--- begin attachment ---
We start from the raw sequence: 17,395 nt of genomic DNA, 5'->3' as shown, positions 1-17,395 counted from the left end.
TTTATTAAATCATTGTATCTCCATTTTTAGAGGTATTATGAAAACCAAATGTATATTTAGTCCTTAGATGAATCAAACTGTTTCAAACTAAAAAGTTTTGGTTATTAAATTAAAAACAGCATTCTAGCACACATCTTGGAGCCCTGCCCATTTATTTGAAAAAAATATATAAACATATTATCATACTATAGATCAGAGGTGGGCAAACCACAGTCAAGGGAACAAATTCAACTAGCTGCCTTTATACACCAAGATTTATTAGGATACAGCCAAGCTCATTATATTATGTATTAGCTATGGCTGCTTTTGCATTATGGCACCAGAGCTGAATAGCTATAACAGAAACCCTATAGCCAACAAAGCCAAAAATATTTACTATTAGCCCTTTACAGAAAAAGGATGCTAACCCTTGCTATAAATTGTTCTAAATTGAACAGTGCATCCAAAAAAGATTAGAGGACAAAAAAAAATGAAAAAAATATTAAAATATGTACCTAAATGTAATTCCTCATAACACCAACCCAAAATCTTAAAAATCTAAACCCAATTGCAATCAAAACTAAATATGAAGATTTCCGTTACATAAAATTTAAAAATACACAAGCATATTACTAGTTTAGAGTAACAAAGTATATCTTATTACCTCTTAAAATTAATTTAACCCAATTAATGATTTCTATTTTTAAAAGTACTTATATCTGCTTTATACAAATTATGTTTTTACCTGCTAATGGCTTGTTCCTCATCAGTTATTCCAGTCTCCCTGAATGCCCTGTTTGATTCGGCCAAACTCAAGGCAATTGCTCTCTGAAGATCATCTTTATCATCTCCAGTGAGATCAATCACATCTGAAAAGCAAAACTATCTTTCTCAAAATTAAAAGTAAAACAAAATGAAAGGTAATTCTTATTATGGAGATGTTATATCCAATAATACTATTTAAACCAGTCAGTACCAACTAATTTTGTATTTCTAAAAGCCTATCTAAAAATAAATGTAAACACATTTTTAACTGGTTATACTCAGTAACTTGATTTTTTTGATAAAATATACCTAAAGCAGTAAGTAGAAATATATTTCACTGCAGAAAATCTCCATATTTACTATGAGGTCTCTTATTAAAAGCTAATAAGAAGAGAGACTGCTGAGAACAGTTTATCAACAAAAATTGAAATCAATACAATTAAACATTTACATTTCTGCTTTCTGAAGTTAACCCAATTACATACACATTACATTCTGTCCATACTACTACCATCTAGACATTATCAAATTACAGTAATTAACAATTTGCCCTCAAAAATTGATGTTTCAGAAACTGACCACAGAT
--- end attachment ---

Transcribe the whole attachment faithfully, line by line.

We start from the raw sequence: 17,395 nt of genomic DNA, 5'->3' as shown, positions 1-17,395 counted from the left end.
TTTATTAAATCATTGTATCTCCATTTTTAGAGGTATTATGAAAACCAAATGTATATTTAGTCCTTAGATGAATCAAACTGTTTCAAACTAAAAAGTTTTGGTTATTAAATTAAAAACAGCATTCTAGCACACATCTTGGAGCCCTGCCCATTTATTTGAAAAAAATATATAAACATATTATCATACTATAGATCAGAGGTGGGCAAACCACAGTCAAGGGAACAAATTCAACTAGCTGCCTTTATACACCAAGATTTATTAGGATACAGCCAAGCTCATTATATTATGTATTAGCTATGGCTGCTTTTGCATTATGGCACCAGAGCTGAATAGCTATAACAGAAACCCTATAGCCAACAAAGCCAAAAATATTTACTATTAGCCCTTTACAGAAAAAGGATGCTAACCCTTGCTATAAATTGTTCTAAATTGAACAGTGCATCCAAAAAAGATTAGAGGACAAAAAAAAATGAAAAAAATATTAAAATATGTACCTAAATGTAATTCCTCATAACACCAACCCAAAATCTTAAAAATCTAAACCCAATTGCAATCAAAACTAAATATGAAGATTTCCGTTACATAAAATTTAAAAATACACAAGCATATTACTAGTTTAGAGTAACAAAGTATATCTTATTACCTCTTAAAATTAATTTAACCCAATTAATGATTTCTATTTTTAAAAGTACTTATATCTGCTTTATACAAATTATGTTTTTACCTGCTAATGGCTTGTTCCTCATCAGTTATTCCAGTCTCCCTGAATGCCCTGTTTGATTCGGCCAAACTCAAGGCAATTGCTCTCTGAAGATCATCTTTATCATCTCCAGTGAGATCAATCACATCTGAAAAGCAAAACTATCTTTCTCAAAATTAAAAGTAAAACAAAATGAAAGGTAATTCTTATTATGGAGATGTTATATCCAATAATACTATTTAAACCAGTCAGTACCAACTAATTTTGTATTTCTAAAAGCCTATCTAAAAATAAATGTAAACACATTTTTAACTGGTTATACTCAGTAACTTGATTTTTTTGATAAAATATACCTAAAGCAGTAAGTAGAAATATATTTCACTGCAGAAAATCTCCATATTTACTATGAGGTCTCTTATTAAAAGCTAATAAGAAGAGAGACTGCTGAGAACAGTTTATCAACAAAAATTGAAATCAATACAATTAAACATTTACATTTCTGCTTTCTGAAGTTAACCCAATTACATACACATTACATTCTGTCCATACTACTACCATCTAGACATTATCAAATTACAGTAATTAACAATTTGCCCTCAAAAATTGATGTTTCAGAAACTGACCACAGAT